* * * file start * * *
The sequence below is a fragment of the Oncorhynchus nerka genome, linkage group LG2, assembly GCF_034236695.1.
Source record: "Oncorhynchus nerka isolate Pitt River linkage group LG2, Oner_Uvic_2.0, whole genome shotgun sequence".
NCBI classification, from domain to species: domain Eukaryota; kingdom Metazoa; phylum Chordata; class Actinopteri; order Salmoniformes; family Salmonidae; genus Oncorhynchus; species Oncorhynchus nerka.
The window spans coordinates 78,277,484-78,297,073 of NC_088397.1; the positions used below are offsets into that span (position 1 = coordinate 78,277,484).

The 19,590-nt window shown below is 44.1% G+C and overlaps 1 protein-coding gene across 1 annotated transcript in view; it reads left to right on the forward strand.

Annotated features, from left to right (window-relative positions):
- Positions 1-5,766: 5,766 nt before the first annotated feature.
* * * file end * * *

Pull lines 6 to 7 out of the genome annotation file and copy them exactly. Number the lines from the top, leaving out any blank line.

Annotated features, from left to right (window-relative positions):
- Positions 1-5,766: 5,766 nt before the first annotated feature.